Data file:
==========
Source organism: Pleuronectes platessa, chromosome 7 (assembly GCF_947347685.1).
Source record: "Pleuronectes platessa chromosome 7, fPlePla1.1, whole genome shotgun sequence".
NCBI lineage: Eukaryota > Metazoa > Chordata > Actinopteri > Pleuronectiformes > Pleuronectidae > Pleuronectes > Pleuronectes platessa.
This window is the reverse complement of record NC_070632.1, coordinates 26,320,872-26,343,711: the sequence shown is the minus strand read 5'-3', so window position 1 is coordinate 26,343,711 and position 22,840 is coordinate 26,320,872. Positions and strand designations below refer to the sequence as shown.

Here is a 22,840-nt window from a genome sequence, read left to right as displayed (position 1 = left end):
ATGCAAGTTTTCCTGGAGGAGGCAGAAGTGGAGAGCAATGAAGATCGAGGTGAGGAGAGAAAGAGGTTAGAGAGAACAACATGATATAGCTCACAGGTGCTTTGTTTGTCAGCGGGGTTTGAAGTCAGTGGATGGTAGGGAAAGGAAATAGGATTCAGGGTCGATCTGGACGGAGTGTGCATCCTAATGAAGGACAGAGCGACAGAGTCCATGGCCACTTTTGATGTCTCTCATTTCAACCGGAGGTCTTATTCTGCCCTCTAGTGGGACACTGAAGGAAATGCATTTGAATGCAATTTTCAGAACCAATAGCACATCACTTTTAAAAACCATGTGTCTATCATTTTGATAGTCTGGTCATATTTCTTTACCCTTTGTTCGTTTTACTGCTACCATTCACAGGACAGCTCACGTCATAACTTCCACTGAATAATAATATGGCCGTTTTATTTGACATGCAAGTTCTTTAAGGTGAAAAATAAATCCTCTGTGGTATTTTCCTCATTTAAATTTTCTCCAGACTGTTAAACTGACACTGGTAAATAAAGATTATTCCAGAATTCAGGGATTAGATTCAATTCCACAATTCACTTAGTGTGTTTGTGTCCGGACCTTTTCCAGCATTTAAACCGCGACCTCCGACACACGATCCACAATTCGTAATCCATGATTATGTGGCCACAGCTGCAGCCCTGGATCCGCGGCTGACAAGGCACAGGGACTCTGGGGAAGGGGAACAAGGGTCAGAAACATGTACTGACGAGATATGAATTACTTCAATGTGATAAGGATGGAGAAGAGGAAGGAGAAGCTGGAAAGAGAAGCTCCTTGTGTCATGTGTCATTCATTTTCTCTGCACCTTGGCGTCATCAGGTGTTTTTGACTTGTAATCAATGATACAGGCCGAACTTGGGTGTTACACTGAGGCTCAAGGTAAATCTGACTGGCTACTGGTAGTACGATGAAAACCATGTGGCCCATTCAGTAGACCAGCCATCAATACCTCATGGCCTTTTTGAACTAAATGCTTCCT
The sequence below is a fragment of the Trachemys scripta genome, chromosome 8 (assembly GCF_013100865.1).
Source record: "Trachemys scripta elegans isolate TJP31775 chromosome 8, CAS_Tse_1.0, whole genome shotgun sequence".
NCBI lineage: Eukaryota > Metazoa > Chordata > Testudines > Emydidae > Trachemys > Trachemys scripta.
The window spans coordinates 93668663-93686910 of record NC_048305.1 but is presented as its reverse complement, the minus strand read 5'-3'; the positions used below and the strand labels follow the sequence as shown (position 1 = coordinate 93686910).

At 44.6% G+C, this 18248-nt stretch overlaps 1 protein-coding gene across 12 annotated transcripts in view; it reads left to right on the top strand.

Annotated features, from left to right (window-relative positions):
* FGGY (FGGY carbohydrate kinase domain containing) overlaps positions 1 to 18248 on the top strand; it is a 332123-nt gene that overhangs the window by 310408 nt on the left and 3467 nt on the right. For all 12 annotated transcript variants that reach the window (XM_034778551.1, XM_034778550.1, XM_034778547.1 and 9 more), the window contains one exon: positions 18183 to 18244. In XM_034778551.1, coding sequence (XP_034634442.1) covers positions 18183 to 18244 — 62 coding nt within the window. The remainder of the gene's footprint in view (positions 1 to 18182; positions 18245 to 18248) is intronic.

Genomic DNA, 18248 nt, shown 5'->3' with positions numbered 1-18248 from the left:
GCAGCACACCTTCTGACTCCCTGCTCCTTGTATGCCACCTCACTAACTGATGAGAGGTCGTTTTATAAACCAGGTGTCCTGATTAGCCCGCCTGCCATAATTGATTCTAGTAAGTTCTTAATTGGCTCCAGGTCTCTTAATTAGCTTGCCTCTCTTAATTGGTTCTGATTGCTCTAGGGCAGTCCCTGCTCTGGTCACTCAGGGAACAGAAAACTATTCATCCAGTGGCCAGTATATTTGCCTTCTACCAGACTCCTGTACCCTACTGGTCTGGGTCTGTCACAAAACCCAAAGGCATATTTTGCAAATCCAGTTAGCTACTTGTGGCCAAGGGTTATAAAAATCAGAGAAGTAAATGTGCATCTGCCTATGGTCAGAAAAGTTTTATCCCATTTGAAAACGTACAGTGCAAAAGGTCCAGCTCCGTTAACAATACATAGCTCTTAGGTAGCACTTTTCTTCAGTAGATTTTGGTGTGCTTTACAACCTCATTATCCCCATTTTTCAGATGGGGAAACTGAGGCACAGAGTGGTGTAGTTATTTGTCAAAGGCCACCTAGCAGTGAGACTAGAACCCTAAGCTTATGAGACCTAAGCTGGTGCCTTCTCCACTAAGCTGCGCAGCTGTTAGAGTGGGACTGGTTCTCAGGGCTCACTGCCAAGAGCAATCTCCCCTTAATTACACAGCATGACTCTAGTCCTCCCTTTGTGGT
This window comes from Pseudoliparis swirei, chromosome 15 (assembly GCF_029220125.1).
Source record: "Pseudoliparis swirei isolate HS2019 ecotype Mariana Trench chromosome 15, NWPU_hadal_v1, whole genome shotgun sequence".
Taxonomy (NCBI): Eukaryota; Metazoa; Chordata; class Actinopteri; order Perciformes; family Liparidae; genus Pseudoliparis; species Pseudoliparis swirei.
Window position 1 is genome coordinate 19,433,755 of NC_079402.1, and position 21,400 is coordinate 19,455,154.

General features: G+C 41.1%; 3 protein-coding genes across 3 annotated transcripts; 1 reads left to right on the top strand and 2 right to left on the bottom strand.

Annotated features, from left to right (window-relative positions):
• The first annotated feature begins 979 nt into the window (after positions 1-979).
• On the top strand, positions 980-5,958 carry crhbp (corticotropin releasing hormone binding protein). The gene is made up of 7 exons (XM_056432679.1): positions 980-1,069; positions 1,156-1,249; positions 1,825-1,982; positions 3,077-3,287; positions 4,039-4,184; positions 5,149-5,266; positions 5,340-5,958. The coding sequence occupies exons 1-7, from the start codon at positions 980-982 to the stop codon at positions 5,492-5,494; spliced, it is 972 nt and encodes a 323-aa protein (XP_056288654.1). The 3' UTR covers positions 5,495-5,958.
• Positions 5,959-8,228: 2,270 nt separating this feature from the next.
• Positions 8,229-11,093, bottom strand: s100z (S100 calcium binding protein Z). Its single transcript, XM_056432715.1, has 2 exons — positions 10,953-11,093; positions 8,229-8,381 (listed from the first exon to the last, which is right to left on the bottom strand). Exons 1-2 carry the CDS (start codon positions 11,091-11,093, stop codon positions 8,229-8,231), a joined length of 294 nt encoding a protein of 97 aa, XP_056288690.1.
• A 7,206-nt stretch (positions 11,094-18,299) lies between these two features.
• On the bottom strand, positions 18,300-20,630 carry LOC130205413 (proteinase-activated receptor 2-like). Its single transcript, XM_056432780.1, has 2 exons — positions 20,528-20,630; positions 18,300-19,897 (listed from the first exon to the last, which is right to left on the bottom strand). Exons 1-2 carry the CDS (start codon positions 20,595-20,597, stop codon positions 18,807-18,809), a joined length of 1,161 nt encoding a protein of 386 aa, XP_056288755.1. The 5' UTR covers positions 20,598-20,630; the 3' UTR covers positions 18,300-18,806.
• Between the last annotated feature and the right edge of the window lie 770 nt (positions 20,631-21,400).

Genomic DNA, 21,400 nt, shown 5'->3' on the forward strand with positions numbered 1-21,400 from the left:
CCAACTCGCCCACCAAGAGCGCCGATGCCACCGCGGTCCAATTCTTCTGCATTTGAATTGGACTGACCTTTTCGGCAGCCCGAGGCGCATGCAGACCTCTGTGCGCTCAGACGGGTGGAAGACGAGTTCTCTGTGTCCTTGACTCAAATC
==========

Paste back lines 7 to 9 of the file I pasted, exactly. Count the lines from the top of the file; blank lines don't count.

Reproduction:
The sequence below is a fragment of the Trachemys scripta genome, chromosome 8 (assembly GCF_013100865.1).
Source record: "Trachemys scripta elegans isolate TJP31775 chromosome 8, CAS_Tse_1.0, whole genome shotgun sequence".
NCBI lineage: Eukaryota > Metazoa > Chordata > Testudines > Emydidae > Trachemys > Trachemys scripta.